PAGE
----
“I realized that, yeah, this is me,” she said. “There’s even more than just sexual and romantic attractions … another is aesthetic attraction. That’s more what I would experience … there is nothing else on top of that attraction.”
Navigating the party culture and the bar scene that come with the college experience isn’t always easy for Katie. When she goes out, guys will try to buy her drinks and she tries to evade it.
“I try to avoid it and look like I’m not interested,” she said. “But it’s new to me and I don’t handle it all that well.”
A couple of weeks ago, at a bar in old town, a guy kept trying to buy Katie a drink and she finally agreed to make the situation less uncomfortable. They were talking, and he made it clear he wanted a more physical connection, and she simply “just didn’t.”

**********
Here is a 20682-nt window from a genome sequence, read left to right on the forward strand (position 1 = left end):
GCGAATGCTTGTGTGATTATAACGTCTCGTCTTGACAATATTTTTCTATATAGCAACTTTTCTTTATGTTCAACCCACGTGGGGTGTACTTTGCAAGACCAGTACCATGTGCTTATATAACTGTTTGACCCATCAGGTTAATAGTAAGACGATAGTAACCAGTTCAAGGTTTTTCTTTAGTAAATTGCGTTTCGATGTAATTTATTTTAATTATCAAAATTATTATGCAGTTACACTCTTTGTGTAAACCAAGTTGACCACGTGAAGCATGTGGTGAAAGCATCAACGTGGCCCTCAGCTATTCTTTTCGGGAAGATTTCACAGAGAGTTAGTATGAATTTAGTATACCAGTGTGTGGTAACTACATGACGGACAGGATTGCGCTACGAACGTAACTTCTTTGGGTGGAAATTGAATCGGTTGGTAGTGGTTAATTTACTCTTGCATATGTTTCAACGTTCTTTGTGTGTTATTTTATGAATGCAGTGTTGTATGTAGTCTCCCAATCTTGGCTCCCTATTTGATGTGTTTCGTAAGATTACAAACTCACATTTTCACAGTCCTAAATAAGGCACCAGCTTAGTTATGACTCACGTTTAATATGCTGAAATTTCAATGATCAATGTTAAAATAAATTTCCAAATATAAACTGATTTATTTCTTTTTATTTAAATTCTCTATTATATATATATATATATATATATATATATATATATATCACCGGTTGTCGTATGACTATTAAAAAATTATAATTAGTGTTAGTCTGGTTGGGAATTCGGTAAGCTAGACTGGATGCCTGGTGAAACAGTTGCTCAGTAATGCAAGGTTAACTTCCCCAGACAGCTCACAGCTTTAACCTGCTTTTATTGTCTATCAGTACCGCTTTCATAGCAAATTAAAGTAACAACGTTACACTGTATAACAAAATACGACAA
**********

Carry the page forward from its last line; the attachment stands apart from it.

Her two best friends, Kate and Alysse, know Katie is asexual, and if a guy tries to hit on her and she isn’t dealing well, they will try to help explain the situation. According to Katie, they explain that it has nothing to do with the individual, just that she doesn’t like boys and she doesn’t like girls. Most of the guys, Katie says, just say “okay” and that’s that. But sometimes, it’s not so easy.
“This guy was like ‘that’s so stupid — that’s not real,'” she recalled. “It’s happened a few times in college, and that’s the worst.”
It doesn’t bother Katie that her friends explain it for her sometimes, because she still gets shy and doesn’t want confrontation. It doesn’t help that sex education classes teach students that at some point, they are going to start to feel sexual urges and desires, but don’t tend to mention that sometimes people just don’t. Omitting this information can cause those people to feel as if something is wrong with them.